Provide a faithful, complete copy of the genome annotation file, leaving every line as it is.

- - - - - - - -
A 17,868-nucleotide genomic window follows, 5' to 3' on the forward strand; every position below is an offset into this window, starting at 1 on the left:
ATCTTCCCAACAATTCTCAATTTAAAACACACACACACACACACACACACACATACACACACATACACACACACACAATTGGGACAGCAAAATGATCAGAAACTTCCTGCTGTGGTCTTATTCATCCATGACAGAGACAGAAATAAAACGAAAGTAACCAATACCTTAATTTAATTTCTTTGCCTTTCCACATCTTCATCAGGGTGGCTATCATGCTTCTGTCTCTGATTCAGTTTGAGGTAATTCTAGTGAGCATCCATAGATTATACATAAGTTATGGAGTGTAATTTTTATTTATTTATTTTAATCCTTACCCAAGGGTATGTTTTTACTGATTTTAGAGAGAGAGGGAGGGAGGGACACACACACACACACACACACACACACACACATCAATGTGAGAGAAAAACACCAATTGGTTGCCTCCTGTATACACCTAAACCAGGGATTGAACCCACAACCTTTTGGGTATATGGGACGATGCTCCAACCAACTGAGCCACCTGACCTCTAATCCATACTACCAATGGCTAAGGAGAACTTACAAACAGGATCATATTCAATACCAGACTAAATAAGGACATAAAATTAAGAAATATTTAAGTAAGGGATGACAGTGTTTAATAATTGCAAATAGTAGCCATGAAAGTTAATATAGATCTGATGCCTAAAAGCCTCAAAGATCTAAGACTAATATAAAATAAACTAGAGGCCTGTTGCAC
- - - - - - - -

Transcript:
A 17,868-nucleotide genomic window follows, 5' to 3' on the forward strand; every position below is an offset into this window, starting at 1 on the left:
ATCTTCCCAACAATTCTCAATTTAAAACACACACACACACACACACACACACATACACACACATACACACACACACAATTGGGACAGCAAAATGATCAGAAACTTCCTGCTGTGGTCTTATTCATCCATGACAGAGACAGAAATAAAACGAAAGTAACCAATACCTTAATTTAATTTCTTTGCCTTTCCACATCTTCATCAGGGTGGCTATCATGCTTCTGTCTCTGATTCAGTTTGAGGTAATTCTAGTGAGCATCCATAGATTATACATAAGTTATGGAGTGTAATTTTTATTTATTTATTTTAATCCTTACCCAAGGGTATGTTTTTACTGATTTTAGAGAGAGAGGGAGGGAGGGACACACACACACACACACACACACACACACACATCAATGTGAGAGAAAAACACCAATTGGTTGCCTCCTGTATACACCTAAACCAGGGATTGAACCCACAACCTTTTGGGTATATGGGACGATGCTCCAACCAACTGAGCCACCTGACCTCTAATCCATACTACCAATGGCTAAGGAGAACTTACAAACAGGATCATATTCAATACCAGACTAAATAAGGACATAAAATTAAGAAATATTTAAGTAAGGGATGACAGTGTTTAATAATTGCAAATAGTAGCCATGAAAGTTAATATAGATCTGATGCCTAAAAGCCTCAAAGATCTAAGACTAATATAAAATAAACTAGAGGCCTGTTGCAC